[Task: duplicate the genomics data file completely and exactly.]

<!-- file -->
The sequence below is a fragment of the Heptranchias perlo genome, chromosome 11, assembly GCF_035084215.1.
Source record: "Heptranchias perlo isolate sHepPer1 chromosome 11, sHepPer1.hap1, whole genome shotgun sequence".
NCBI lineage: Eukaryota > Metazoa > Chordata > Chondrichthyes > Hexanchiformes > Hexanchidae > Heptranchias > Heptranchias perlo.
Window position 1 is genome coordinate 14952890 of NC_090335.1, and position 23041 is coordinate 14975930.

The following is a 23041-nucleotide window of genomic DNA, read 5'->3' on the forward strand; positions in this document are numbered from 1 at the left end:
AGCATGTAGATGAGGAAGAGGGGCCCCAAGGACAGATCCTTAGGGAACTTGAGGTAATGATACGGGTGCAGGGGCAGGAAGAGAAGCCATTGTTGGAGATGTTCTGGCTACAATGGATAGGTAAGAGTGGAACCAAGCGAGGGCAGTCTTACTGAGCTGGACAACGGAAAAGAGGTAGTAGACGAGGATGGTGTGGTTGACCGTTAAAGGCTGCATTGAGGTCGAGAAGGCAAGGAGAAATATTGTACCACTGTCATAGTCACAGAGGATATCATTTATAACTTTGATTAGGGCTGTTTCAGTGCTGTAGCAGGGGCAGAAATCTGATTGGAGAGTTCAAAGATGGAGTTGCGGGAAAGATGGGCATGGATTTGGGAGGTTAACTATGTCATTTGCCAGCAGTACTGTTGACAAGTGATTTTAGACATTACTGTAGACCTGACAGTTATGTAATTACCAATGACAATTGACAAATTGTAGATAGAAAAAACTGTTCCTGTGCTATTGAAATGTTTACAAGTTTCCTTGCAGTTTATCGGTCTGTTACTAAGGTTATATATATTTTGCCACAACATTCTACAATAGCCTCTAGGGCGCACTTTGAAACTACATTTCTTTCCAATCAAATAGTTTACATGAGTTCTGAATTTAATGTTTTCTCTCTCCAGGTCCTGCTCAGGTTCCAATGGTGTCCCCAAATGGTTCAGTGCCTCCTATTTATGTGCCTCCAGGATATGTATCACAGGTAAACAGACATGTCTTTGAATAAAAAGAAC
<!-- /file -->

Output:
The sequence below is a fragment of the Heptranchias perlo genome, chromosome 11, assembly GCF_035084215.1.
Source record: "Heptranchias perlo isolate sHepPer1 chromosome 11, sHepPer1.hap1, whole genome shotgun sequence".
NCBI lineage: Eukaryota > Metazoa > Chordata > Chondrichthyes > Hexanchiformes > Hexanchidae > Heptranchias > Heptranchias perlo.
Window position 1 is genome coordinate 14952890 of NC_090335.1, and position 23041 is coordinate 14975930.

The following is a 23041-nucleotide window of genomic DNA, read 5'->3' on the forward strand; positions in this document are numbered from 1 at the left end:
AGCATGTAGATGAGGAAGAGGGGCCCCAAGGACAGATCCTTAGGGAACTTGAGGTAATGATACGGGTGCAGGGGCAGGAAGAGAAGCCATTGTTGGAGATGTTCTGGCTACAATGGATAGGTAAGAGTGGAACCAAGCGAGGGCAGTCTTACTGAGCTGGACAACGGAAAAGAGGTAGTAGACGAGGATGGTGTGGTTGACCGTTAAAGGCTGCATTGAGGTCGAGAAGGCAAGGAGAAATATTGTACCACTGTCATAGTCACAGAGGATATCATTTATAACTTTGATTAGGGCTGTTTCAGTGCTGTAGCAGGGGCAGAAATCTGATTGGAGAGTTCAAAGATGGAGTTGCGGGAAAGATGGGCATGGATTTGGGAGGTTAACTATGTCATTTGCCAGCAGTACTGTTGACAAGTGATTTTAGACATTACTGTAGACCTGACAGTTATGTAATTACCAATGACAATTGACAAATTGTAGATAGAAAAAACTGTTCCTGTGCTATTGAAATGTTTACAAGTTTCCTTGCAGTTTATCGGTCTGTTACTAAGGTTATATATATTTTGCCACAACATTCTACAATAGCCTCTAGGGCGCACTTTGAAACTACATTTCTTTCCAATCAAATAGTTTACATGAGTTCTGAATTTAATGTTTTCTCTCTCCAGGTCCTGCTCAGGTTCCAATGGTGTCCCCAAATGGTTCAGTGCCTCCTATTTATGTGCCTCCAGGATATGTATCACAGGTAAACAGACATGTCTTTGAATAAAAAGAAC